Legal entities must file annual, semiannual, or biennial reports with government authorities like the Internal Revenue Service, the Secretary of State, the Department of Labor, among others. To complete those reports and to transmit accurate information, the members of an organization used the corporate minutes. These minutes serve as reference and support for the information submitted to public entities in charge of enforcing the law and assure compliance.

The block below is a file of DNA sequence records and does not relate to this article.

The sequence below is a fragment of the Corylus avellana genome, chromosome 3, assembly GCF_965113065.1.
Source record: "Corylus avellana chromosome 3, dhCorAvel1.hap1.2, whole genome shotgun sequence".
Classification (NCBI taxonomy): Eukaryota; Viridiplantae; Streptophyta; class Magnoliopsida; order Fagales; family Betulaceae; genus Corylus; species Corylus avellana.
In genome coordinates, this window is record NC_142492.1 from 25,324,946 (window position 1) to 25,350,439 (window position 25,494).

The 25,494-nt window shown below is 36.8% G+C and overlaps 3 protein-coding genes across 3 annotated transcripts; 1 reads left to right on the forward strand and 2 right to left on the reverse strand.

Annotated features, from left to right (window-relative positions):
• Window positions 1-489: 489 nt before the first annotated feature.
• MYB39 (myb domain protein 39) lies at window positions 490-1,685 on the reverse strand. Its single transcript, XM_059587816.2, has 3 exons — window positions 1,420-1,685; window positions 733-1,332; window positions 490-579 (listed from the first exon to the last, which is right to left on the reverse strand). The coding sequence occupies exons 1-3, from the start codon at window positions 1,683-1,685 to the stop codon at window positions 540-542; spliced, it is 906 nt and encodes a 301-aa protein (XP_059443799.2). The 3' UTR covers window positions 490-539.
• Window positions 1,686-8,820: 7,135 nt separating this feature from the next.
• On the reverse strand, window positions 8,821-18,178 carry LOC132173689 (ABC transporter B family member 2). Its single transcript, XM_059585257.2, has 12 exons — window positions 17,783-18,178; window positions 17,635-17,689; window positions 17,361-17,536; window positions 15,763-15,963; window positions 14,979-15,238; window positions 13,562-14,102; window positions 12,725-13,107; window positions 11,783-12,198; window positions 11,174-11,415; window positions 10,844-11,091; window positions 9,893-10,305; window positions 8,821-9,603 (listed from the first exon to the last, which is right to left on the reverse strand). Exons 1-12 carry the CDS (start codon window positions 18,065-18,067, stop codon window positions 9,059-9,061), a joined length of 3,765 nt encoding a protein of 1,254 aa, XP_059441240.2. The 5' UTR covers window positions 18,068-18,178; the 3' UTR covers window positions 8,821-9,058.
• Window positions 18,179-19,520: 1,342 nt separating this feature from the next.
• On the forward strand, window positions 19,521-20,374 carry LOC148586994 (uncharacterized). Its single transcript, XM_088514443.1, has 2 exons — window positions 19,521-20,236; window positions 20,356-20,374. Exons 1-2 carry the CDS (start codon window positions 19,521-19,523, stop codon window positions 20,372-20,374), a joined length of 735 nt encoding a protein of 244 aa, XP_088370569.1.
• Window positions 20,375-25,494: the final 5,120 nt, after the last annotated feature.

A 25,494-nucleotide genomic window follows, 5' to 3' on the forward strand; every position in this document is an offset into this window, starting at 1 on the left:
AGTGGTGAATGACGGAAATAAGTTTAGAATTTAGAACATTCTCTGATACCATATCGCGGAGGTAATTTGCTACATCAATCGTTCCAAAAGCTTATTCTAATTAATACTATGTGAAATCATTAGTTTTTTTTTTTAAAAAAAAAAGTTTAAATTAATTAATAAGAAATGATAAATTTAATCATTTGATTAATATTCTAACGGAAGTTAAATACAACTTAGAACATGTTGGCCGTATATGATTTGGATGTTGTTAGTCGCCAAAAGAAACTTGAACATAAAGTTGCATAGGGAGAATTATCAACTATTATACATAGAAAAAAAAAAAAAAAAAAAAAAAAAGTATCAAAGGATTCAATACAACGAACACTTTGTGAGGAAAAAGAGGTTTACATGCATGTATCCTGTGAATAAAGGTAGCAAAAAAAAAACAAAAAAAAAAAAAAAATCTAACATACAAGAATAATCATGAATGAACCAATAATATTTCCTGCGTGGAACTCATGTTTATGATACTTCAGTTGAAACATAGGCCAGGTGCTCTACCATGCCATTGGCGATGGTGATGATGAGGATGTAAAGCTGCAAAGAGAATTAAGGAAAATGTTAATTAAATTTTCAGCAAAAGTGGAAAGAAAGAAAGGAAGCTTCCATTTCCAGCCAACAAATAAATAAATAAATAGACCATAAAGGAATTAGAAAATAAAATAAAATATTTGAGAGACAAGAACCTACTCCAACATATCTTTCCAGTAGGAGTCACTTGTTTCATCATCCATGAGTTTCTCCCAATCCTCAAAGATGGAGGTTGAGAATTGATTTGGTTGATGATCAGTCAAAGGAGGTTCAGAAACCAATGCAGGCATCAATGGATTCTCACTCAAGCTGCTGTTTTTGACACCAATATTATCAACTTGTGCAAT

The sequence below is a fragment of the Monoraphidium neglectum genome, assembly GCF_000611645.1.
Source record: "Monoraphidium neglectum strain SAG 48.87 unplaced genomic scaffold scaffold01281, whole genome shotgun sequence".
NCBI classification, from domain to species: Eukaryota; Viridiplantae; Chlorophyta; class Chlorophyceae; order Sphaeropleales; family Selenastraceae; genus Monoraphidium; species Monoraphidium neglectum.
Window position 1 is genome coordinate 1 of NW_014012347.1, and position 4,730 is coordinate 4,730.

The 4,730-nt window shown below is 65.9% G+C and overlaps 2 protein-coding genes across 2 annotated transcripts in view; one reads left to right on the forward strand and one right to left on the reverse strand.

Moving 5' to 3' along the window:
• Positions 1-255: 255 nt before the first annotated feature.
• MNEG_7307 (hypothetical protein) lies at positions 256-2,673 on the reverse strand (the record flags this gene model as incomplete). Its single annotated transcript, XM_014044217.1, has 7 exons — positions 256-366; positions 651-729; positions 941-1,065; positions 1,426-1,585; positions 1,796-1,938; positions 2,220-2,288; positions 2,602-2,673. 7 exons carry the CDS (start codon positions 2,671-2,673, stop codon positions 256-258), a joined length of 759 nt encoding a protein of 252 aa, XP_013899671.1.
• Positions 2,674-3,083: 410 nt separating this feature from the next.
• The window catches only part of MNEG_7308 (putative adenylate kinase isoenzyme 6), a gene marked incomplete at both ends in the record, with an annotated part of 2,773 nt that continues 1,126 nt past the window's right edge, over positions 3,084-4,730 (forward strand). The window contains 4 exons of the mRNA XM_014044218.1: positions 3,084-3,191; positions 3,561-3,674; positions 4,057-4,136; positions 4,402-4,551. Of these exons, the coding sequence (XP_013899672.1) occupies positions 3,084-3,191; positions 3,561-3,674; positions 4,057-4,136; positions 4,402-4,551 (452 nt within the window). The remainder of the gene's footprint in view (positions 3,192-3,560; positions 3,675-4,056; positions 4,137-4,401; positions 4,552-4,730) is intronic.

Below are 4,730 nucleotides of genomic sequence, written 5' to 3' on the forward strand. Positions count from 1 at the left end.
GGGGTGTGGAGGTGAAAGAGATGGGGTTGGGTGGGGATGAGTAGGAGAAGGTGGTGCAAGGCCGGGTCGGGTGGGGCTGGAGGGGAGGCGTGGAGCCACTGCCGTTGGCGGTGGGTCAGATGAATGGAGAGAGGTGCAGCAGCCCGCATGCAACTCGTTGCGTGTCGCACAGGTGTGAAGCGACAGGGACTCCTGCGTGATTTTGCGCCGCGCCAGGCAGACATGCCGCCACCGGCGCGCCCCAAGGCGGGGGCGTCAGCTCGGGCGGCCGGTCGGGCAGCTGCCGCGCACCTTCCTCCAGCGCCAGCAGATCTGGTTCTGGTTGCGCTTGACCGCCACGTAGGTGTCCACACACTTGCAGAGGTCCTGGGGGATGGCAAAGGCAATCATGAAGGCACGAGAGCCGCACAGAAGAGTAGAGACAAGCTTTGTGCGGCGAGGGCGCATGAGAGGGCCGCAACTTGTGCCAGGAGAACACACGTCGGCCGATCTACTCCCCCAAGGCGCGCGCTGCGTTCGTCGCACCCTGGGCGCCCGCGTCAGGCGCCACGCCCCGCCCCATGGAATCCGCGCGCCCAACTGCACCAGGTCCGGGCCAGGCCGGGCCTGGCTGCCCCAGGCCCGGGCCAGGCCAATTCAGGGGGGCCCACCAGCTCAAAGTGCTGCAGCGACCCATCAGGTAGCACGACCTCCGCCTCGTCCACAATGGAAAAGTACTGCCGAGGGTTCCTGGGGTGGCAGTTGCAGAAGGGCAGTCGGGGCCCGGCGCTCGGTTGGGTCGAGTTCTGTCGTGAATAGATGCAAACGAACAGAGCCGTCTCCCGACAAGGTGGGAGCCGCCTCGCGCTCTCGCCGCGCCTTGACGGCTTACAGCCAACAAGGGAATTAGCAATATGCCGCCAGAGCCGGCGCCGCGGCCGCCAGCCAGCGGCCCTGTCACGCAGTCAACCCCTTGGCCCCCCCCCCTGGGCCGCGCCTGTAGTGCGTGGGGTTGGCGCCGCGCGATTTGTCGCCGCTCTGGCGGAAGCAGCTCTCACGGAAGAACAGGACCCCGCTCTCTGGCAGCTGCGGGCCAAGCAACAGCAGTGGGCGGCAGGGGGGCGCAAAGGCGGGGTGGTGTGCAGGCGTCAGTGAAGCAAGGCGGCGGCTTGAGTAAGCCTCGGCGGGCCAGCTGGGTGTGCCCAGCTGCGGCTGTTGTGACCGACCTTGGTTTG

Budget and Planning

Each organization is required to keep organized records of its operations if it wants to be successful. For this purpose, some organizations make monthly, quarterly or annual reports, which are used to build strategic plans, periodic budget,s and to adjust their decisions. No budget or strategic plan can be properly structured if an organization lacks knowledge of its past performance. Corporate minutes, properly drafted, informed the members of the organization about the past operations of the legal entity and allow them to make informed decisions in regard to planning and budgeting. 

Investment and grants